How to administer Cardiopulmonary Resuscitation (CPR)?
CPR is a very useful technique to be used for emergencies cases when someone’s breathing or heartbeat has stopped. These cases include heart attack and near drowning. The American Heart Association recommends everyone to begin CPR with chest compression as it is better to do something rather than nothing in these life-destroying health issues.
Ways to administer CPR:
The formula to administer CPR can be solved by the formula C-A-B. The Compression (C) is the first step, followed by Airway (A) and Breathing (B).
Compression: Restore the Blood circulation
- Put the person on his/her back on the firm surface.
- Kneel next to the person’s neck and shoulders.
- Place the heel of one hand over the centre of the person’s chest. Place the other hand interlocking the first hand. Keep your elbows straight and position your shoulders directly above your hands.
- Put your upper body weight straight down on the chest at least 2 inches (approx. 5 cm) but not greater than 2.4 inches (approx. 6 cm). Push hard at a rate of 100-120 compressions a minute.
- If you haven’t been trained for CPR, continue chest compression until there are signs of movement or until emergency medical personnel take over. If you have been trained for CPR, go on to checking the airway and rescue breathing.
Airway: Clear the Airway
- If you’re trained in CPR and you’ve performed 30 chest compressions, open the person’s airway using the head-tilt, chin-lift maneuver. Put your palm on the person’s forehead and gently tilt the head back. Then with the other hand, gently lift the chin forward to open the airway.
- Check for normal breathing, taking no more than five or 10 seconds. Look for chest motion, listen for normal breath sounds, and feel for the person’s breath on your cheek and ear. Gasping is not considered to be normal breathing. If the person isn’t breathing normally and you are trained in CPR, begin mouth-to-mouth breathing. If you believe the person is unconscious from a heart attack and you haven’t been trained in emergency procedures, skip mouth-to-mouth breathing and continue chest compressions.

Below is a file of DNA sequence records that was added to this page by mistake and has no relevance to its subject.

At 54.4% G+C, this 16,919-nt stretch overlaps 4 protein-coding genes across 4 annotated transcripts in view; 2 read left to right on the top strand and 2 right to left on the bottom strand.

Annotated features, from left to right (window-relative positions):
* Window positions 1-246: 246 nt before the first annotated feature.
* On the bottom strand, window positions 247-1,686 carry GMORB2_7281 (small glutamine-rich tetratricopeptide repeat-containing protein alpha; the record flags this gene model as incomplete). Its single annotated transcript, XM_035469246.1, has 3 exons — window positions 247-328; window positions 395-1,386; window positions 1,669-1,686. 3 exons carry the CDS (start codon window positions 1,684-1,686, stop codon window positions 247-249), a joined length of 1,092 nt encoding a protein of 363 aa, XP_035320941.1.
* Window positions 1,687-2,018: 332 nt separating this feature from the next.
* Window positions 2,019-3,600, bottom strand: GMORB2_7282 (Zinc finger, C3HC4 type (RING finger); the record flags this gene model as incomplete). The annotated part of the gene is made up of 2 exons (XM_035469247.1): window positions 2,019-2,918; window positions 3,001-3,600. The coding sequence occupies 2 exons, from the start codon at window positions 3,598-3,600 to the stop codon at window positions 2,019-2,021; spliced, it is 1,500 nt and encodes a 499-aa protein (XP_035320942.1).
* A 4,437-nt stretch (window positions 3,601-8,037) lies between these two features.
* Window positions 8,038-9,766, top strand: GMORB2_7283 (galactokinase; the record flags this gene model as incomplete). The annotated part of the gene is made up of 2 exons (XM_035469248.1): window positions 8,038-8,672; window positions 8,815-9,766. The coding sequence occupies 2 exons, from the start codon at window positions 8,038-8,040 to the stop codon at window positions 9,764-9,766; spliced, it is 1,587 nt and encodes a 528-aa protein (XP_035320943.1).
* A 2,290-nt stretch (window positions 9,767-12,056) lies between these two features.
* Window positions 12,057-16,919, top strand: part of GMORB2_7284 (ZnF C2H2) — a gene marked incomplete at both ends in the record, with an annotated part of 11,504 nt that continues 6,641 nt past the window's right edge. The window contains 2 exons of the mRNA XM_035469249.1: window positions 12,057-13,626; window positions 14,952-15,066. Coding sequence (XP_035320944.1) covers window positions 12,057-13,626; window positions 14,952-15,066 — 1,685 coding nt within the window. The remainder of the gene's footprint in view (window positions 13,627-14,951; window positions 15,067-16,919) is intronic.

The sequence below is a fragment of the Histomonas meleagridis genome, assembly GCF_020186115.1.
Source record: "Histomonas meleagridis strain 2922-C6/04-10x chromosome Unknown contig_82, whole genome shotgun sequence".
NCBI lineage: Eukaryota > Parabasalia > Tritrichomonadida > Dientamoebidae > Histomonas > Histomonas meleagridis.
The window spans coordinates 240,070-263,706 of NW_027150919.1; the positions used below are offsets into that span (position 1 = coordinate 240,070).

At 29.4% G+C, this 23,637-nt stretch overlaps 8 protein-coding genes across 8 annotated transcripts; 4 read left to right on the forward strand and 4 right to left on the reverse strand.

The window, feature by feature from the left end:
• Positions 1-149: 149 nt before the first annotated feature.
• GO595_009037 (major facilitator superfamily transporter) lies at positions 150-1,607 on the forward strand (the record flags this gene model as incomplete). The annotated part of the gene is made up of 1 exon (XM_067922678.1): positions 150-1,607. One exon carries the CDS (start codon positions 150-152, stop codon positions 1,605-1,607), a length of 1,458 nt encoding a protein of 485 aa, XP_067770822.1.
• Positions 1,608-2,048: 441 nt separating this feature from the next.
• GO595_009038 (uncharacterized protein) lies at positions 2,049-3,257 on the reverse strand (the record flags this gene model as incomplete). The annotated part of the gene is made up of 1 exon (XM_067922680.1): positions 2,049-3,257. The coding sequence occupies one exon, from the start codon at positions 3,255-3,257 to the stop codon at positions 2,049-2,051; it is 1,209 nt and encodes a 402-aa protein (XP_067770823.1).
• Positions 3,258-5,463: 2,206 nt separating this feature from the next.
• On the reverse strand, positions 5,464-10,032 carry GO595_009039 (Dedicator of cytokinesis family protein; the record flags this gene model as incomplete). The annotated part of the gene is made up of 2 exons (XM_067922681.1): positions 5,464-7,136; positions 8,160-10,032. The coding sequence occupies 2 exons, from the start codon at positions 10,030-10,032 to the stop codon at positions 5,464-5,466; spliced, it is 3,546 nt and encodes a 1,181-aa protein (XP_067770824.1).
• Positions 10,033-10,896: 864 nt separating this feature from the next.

Breathing: Breathe for the person
- With the airway open (using the head-tilt, chin-lift maneuver), pinch the nostrils shut for mouth-to-mouth breathing and cover the person’s mouth with yours, making a seal.
- Prepare to give two rescue breaths. Give the first rescue breath — lasting one second — and watch to see if the chest rises. If it does rise, give the second breath. If the chest doesn’t rise, repeat the head-tilt, chin-lift maneuver and then give the second breath. Thirty chest compressions followed by two rescue breaths is considered one cycle. Be careful not to provide too many breaths or to breathe with too much force.
- Resume chest compressions to restore circulation.
- If the person has not begun moving after five cycles (about two minutes) and an automated external defibrillator (AED) is available, apply it and follow the prompts. Administer one shock, and then resume CPR — starting with chest compressions — for two more minutes before administering a second shock. If you’re not trained to use an AED, other emergency medical operator may be able to guide you in its use. If an AED isn’t available, go to step 5 below.
- Continue CPR until there are signs of movement or emergency medical personnel take over.